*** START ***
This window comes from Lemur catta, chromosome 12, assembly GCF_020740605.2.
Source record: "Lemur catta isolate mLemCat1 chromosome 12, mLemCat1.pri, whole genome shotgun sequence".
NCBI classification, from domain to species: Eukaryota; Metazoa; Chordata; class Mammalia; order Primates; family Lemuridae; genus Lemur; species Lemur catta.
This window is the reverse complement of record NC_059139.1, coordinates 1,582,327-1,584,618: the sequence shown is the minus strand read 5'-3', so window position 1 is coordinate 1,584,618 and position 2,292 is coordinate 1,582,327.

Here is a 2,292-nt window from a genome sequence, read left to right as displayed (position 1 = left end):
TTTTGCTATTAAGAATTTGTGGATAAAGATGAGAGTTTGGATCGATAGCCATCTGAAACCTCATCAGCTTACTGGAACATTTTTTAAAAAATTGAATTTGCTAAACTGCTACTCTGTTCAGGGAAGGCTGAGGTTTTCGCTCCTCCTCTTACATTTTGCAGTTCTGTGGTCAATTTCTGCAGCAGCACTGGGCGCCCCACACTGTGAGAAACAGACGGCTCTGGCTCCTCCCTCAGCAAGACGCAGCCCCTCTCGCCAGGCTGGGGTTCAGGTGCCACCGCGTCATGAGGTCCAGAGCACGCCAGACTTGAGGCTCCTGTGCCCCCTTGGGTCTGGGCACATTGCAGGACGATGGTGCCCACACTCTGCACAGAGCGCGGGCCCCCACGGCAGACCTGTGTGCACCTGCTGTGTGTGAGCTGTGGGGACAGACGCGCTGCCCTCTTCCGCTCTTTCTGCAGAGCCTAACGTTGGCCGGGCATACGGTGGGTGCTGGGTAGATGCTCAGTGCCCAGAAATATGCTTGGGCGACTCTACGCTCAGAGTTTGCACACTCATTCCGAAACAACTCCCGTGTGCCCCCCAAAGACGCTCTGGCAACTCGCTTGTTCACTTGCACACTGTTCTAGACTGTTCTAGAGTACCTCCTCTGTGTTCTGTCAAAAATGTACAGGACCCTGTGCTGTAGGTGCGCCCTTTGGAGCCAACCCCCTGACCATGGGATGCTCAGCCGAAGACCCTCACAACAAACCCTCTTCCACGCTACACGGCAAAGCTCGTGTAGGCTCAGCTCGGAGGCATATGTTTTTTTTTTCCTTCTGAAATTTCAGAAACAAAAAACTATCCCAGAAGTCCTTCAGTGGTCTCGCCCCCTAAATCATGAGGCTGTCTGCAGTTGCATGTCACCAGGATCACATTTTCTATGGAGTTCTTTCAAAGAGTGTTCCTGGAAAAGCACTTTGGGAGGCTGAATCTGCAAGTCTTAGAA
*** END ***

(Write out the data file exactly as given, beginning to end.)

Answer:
This window comes from Lemur catta, chromosome 12, assembly GCF_020740605.2.
Source record: "Lemur catta isolate mLemCat1 chromosome 12, mLemCat1.pri, whole genome shotgun sequence".
NCBI classification, from domain to species: Eukaryota; Metazoa; Chordata; class Mammalia; order Primates; family Lemuridae; genus Lemur; species Lemur catta.
This window is the reverse complement of record NC_059139.1, coordinates 1,582,327-1,584,618: the sequence shown is the minus strand read 5'-3', so window position 1 is coordinate 1,584,618 and position 2,292 is coordinate 1,582,327.

Here is a 2,292-nt window from a genome sequence, read left to right as displayed (position 1 = left end):
TTTTGCTATTAAGAATTTGTGGATAAAGATGAGAGTTTGGATCGATAGCCATCTGAAACCTCATCAGCTTACTGGAACATTTTTTAAAAAATTGAATTTGCTAAACTGCTACTCTGTTCAGGGAAGGCTGAGGTTTTCGCTCCTCCTCTTACATTTTGCAGTTCTGTGGTCAATTTCTGCAGCAGCACTGGGCGCCCCACACTGTGAGAAACAGACGGCTCTGGCTCCTCCCTCAGCAAGACGCAGCCCCTCTCGCCAGGCTGGGGTTCAGGTGCCACCGCGTCATGAGGTCCAGAGCACGCCAGACTTGAGGCTCCTGTGCCCCCTTGGGTCTGGGCACATTGCAGGACGATGGTGCCCACACTCTGCACAGAGCGCGGGCCCCCACGGCAGACCTGTGTGCACCTGCTGTGTGTGAGCTGTGGGGACAGACGCGCTGCCCTCTTCCGCTCTTTCTGCAGAGCCTAACGTTGGCCGGGCATACGGTGGGTGCTGGGTAGATGCTCAGTGCCCAGAAATATGCTTGGGCGACTCTACGCTCAGAGTTTGCACACTCATTCCGAAACAACTCCCGTGTGCCCCCCAAAGACGCTCTGGCAACTCGCTTGTTCACTTGCACACTGTTCTAGACTGTTCTAGAGTACCTCCTCTGTGTTCTGTCAAAAATGTACAGGACCCTGTGCTGTAGGTGCGCCCTTTGGAGCCAACCCCCTGACCATGGGATGCTCAGCCGAAGACCCTCACAACAAACCCTCTTCCACGCTACACGGCAAAGCTCGTGTAGGCTCAGCTCGGAGGCATATGTTTTTTTTTTCCTTCTGAAATTTCAGAAACAAAAAACTATCCCAGAAGTCCTTCAGTGGTCTCGCCCCCTAAATCATGAGGCTGTCTGCAGTTGCATGTCACCAGGATCACATTTTCTATGGAGTTCTTTCAAAGAGTGTTCCTGGAAAAGCACTTTGGGAGGCTGAATCTGCAAGTCTTAGAA